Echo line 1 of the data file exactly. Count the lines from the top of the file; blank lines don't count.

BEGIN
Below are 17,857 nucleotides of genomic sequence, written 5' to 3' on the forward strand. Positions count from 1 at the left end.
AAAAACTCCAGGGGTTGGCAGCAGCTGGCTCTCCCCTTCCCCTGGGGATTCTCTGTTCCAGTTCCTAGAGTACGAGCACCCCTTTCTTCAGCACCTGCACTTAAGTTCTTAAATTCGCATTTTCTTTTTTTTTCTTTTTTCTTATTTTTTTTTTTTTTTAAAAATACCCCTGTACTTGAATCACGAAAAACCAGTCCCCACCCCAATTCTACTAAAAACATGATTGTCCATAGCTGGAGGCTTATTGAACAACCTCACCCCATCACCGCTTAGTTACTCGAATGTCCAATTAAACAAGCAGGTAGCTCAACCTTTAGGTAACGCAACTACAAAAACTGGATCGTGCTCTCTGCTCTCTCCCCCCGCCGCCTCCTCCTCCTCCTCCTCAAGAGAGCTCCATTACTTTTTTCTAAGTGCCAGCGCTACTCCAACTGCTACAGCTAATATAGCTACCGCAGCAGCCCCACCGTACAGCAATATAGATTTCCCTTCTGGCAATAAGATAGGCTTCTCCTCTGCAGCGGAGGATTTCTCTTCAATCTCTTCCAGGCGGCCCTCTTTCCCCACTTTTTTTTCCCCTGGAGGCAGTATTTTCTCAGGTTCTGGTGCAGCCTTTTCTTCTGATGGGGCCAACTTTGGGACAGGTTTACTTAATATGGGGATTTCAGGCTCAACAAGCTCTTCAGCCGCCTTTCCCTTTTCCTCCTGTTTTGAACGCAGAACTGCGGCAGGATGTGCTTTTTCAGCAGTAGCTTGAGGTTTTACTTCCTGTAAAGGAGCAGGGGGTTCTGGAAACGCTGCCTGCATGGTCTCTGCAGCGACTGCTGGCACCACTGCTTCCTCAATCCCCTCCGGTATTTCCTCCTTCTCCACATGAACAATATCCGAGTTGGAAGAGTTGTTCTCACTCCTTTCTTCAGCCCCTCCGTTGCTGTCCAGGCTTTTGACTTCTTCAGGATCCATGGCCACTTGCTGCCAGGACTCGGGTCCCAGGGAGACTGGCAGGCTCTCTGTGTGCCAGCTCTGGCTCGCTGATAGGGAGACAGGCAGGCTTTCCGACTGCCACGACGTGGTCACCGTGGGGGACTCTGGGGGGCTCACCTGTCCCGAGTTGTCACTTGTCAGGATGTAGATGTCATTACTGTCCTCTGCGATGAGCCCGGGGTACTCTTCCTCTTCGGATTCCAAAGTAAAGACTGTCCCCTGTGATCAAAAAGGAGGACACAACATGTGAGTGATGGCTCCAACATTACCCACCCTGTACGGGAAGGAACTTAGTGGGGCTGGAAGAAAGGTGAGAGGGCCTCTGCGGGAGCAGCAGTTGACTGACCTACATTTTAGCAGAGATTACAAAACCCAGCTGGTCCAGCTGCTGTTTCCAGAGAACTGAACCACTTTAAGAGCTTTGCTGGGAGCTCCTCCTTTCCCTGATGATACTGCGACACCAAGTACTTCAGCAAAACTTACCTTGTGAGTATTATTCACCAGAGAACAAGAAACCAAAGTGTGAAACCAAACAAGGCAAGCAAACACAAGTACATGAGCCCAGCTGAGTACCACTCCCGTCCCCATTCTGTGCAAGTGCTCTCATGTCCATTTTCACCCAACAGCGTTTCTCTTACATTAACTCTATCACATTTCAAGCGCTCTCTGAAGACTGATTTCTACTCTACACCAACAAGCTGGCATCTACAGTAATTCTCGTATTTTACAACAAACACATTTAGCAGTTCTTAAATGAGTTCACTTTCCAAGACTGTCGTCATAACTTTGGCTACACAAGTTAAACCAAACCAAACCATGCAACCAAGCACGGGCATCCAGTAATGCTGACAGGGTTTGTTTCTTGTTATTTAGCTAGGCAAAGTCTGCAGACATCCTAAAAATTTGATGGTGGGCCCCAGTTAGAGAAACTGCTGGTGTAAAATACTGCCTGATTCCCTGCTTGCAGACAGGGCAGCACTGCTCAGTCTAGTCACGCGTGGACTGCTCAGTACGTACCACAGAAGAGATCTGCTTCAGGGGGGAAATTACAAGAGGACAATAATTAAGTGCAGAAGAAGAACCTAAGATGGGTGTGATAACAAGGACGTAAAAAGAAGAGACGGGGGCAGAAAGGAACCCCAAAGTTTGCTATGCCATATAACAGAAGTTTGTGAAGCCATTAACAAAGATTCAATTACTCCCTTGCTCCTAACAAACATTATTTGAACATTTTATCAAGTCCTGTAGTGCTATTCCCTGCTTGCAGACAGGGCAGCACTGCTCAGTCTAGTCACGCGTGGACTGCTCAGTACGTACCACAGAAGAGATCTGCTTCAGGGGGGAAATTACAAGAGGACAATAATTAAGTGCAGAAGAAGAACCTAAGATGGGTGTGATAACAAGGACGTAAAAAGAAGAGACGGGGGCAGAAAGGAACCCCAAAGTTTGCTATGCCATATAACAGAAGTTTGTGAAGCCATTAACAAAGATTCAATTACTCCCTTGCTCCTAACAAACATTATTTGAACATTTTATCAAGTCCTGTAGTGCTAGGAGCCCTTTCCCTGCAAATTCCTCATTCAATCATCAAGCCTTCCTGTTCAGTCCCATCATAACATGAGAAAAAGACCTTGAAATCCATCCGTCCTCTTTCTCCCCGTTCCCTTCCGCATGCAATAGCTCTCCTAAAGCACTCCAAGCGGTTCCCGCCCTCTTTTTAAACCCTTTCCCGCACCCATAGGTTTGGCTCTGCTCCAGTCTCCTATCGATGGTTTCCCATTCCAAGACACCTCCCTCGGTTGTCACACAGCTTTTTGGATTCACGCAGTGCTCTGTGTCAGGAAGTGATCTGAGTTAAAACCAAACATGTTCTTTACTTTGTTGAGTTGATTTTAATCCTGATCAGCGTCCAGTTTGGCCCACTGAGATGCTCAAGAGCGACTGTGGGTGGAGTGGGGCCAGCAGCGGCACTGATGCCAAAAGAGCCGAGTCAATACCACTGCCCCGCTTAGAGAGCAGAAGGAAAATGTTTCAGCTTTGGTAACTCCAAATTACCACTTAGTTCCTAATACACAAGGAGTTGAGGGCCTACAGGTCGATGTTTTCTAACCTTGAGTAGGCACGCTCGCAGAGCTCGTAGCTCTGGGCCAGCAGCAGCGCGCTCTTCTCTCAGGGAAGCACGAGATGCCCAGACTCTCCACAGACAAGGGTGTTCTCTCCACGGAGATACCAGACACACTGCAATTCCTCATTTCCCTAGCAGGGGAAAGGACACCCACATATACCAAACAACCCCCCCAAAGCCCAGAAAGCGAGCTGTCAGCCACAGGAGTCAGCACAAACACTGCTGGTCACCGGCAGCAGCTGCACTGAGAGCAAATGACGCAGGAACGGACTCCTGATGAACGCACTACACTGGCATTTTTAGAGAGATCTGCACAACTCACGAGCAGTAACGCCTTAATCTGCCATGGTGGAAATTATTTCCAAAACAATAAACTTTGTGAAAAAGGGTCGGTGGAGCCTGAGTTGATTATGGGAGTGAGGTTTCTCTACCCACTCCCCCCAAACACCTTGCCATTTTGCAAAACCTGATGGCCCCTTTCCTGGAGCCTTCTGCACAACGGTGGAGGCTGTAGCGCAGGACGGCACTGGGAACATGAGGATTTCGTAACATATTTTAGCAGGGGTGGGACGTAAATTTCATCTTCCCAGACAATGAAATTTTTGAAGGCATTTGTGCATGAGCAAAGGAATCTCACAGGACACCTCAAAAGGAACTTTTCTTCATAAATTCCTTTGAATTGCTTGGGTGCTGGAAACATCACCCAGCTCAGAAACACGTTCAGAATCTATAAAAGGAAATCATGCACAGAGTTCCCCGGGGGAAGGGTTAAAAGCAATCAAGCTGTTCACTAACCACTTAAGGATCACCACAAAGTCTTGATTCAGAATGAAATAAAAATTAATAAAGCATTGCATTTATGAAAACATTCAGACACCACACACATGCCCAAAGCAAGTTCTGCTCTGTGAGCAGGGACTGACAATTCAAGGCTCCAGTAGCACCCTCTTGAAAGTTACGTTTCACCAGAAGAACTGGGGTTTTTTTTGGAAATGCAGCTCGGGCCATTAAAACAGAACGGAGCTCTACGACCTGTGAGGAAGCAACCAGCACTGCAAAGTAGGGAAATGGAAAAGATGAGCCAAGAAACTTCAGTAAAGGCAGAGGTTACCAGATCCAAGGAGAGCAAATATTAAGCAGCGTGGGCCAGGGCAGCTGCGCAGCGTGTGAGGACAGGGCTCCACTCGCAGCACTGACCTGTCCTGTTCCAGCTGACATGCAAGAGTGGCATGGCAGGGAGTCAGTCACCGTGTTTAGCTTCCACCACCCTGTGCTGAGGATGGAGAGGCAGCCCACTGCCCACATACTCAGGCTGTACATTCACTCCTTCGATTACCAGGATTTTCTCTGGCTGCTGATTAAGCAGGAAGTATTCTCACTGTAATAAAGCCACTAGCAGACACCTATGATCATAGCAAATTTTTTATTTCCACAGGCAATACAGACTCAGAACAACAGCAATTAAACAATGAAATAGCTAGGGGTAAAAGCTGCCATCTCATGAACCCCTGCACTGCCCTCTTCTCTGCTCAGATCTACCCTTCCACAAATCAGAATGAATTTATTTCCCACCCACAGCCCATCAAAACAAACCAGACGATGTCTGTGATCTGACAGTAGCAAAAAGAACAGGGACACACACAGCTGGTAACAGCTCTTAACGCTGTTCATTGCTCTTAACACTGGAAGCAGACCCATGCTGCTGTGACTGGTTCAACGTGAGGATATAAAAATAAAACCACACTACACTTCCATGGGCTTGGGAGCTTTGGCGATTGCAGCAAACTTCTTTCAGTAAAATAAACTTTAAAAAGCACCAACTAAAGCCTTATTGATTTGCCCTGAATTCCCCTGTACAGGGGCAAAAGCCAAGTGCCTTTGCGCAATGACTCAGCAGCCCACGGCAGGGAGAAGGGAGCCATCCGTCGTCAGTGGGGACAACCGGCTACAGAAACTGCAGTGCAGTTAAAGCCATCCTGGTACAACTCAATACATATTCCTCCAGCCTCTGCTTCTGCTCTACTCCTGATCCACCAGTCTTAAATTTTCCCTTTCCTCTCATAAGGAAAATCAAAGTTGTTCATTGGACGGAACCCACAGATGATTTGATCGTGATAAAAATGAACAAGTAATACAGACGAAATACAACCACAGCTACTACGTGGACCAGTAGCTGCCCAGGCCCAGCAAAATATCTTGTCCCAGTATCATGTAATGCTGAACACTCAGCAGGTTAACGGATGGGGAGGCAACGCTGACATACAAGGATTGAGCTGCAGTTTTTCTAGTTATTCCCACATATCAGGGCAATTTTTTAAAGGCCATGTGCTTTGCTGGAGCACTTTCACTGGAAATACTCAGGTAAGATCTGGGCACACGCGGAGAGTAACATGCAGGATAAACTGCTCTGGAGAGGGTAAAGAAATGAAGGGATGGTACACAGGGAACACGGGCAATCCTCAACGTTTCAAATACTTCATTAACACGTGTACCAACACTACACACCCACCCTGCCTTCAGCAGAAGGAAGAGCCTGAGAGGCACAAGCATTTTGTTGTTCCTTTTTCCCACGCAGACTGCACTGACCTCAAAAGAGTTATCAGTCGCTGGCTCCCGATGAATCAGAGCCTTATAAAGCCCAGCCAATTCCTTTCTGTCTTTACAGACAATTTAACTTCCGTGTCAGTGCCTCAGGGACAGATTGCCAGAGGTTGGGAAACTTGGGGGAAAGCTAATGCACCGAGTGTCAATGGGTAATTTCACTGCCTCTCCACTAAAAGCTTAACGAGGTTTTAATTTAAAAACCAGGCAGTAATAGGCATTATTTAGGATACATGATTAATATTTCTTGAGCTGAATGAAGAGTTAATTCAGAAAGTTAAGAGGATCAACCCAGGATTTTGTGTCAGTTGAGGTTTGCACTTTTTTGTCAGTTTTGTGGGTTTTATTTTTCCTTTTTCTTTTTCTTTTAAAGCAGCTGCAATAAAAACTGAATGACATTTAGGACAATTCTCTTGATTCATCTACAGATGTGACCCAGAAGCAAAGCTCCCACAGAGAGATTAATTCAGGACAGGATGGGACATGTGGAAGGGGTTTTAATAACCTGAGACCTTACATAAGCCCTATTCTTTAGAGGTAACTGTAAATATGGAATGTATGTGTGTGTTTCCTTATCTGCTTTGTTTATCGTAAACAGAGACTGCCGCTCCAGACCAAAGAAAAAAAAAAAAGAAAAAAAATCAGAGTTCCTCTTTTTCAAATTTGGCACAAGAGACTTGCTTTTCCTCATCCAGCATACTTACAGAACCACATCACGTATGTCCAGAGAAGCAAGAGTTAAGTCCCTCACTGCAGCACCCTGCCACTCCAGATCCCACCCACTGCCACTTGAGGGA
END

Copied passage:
Below are 17,857 nucleotides of genomic sequence, written 5' to 3' on the forward strand. Positions count from 1 at the left end.